Who Wins? Who Should Win?

poolaerialThis is the opinion of site founder Joanne Wallenstein:
As a longtime resident and chronicler of the community I’ve seen many proposals for new facilities live and die.

Once upon a time, ice hockey enthusiasts set their sites on a skating rink next to the library but were dismissed by Fox Meadow residents who did not want an ice rink in a residential neighborhood. A few years later, in 2009, swimmers developed plans for an elaborate $25 million underground indoor pool and community center on the site of the outdoor pool. Neither of these passed muster, and in fact, some are still awaiting refunds for the fees they paid to join this never-built indoor pool.

After years of debate the community decided to commit $9.9 million of public funds in a public-private partnership for an extensive renovation and expansion of the library, but also shelved plans to build a new elementary school at Greenacres. Neighbors who bordered the Greenacres field launched a vocal and effective campaign to “Save the Field,” trumping others’ wish for a state of the art facility and silencing parents concerns about keeping children inside the antiquated school during the 2-year construction project.

Most recently, a proposal to build a dog park at the underutilized Weinberg Nature Center was squashed when a few neighbors raised the specter of increased traffic on Mamaroneck Road and the sound of barking hounds.

Why am I bringing this up?

Because we currently have two more proposals before us: one to install field lights on 80 -foot poles and a sound system at the high school…. and another for a large residential and commercial development project at the site of the Freightway Garage on the West side of the Metro North tracks.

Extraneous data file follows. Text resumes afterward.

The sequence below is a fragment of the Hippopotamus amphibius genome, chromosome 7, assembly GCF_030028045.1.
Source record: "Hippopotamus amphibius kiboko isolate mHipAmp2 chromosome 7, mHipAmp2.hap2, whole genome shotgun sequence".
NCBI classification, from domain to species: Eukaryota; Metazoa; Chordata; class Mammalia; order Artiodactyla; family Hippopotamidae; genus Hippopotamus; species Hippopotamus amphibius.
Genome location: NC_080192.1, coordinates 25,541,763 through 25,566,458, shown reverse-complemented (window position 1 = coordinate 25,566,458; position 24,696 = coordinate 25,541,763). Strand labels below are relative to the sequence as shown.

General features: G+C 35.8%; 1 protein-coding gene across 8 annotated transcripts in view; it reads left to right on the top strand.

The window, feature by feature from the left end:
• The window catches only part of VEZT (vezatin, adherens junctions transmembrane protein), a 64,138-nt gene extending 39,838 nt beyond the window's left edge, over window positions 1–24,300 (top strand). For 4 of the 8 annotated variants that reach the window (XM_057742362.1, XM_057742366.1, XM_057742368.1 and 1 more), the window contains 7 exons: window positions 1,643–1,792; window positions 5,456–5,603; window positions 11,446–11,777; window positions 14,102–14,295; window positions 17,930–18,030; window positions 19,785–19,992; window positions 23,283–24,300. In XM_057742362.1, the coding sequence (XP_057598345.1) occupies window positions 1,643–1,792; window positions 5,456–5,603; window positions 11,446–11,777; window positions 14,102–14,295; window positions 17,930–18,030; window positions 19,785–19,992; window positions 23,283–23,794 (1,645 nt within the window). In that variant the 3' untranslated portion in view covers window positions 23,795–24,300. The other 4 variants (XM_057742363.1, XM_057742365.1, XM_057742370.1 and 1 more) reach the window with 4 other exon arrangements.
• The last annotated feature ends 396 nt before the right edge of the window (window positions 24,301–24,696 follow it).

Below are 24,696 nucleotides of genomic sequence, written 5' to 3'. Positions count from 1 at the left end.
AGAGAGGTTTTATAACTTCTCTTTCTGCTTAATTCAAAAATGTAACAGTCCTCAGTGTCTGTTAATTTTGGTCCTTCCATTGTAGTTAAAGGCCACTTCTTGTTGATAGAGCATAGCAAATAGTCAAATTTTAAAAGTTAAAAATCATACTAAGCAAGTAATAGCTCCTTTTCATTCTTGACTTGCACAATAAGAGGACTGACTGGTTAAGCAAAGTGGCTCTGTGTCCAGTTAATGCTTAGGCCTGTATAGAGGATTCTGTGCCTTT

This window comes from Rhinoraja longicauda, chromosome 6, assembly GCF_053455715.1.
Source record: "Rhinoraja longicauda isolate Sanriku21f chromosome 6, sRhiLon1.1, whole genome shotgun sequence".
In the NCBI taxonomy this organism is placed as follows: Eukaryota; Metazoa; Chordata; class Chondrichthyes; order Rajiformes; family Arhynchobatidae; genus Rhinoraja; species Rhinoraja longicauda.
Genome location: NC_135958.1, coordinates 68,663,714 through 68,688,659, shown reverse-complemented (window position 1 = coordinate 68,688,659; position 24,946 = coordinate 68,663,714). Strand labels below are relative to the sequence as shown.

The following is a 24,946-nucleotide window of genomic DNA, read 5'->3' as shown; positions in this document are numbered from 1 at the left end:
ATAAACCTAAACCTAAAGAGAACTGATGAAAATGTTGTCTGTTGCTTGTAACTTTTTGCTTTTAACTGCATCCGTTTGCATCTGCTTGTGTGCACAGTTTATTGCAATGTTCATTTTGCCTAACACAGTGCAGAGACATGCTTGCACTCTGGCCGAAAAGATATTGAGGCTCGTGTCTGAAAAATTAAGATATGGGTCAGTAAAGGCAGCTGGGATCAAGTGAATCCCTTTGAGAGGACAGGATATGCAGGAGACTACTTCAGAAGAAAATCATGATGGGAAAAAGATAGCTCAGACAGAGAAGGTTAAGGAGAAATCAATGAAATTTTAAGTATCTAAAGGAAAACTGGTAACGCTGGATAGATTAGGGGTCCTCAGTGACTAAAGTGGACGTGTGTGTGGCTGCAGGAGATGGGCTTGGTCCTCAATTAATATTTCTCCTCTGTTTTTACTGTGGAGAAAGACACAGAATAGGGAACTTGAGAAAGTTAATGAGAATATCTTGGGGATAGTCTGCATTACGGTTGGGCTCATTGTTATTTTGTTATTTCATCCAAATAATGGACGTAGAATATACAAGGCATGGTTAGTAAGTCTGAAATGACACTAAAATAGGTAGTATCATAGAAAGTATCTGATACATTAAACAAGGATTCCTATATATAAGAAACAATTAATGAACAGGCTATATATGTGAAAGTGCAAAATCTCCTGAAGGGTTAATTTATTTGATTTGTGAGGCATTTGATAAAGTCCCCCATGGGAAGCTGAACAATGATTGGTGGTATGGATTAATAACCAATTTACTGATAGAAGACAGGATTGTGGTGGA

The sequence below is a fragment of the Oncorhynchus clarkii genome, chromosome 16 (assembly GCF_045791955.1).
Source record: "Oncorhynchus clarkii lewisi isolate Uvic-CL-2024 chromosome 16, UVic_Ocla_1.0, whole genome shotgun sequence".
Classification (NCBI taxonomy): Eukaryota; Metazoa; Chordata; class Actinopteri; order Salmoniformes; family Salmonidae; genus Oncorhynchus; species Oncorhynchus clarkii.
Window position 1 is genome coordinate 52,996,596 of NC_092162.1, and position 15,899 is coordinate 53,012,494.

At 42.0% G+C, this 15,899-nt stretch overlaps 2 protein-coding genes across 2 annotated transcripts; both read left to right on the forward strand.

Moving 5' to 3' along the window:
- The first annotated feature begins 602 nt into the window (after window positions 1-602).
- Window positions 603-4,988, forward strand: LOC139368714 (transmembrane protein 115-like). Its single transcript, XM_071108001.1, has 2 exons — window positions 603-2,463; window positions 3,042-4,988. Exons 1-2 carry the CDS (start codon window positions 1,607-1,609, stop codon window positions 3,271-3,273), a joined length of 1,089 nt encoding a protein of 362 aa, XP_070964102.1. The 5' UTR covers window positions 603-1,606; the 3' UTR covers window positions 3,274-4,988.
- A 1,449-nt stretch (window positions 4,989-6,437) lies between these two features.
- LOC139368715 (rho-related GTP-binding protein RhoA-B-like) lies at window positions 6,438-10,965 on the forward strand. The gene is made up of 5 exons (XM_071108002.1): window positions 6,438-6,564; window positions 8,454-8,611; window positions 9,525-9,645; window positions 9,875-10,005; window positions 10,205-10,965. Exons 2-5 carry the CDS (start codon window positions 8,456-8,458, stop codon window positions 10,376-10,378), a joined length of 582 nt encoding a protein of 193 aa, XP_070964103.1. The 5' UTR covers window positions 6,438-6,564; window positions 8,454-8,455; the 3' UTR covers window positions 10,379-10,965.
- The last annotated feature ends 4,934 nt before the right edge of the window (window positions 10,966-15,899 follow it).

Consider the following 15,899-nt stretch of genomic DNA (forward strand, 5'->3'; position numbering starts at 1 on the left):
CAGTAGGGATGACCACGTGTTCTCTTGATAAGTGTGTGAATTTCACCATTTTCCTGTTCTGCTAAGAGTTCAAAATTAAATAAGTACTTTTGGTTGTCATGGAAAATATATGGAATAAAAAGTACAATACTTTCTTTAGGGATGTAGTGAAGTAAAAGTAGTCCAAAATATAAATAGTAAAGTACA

Considering Scarsdale’s history, will these see the light of day? Will the fears of the few override the benefits to many?

I have no dog in either of these fights but it seems to me that decisions on most of the land use development proposals come down to NIMBY. If those who live closest to the proposed site, or would be most affected by the change are able to marshal support and run a successful campaign they can often kill a proposal that would improve the lives of other residents.

If however, the NIMBY forces fail to organize or are afraid to speak up, they’ll find that proponents for change will win out.

There are times when the overall benefit to the community should override parochial concerns. It’s unfortunate that many good ideas are turned down as a result of a few loud voices in the room.
And that’s where good governance comes in. The job of our school and village boards is to balance the needs of the individual vs. the community and strike the right compromise to benefit the most people.

Whatever the issue before them, let’s hope our leaders do their due diligence, listen carefully and do not permit a few outspoken people to dominate the conversation. Our chosen leaders have the interests of the community at large in their hands and it’s a big responsibility.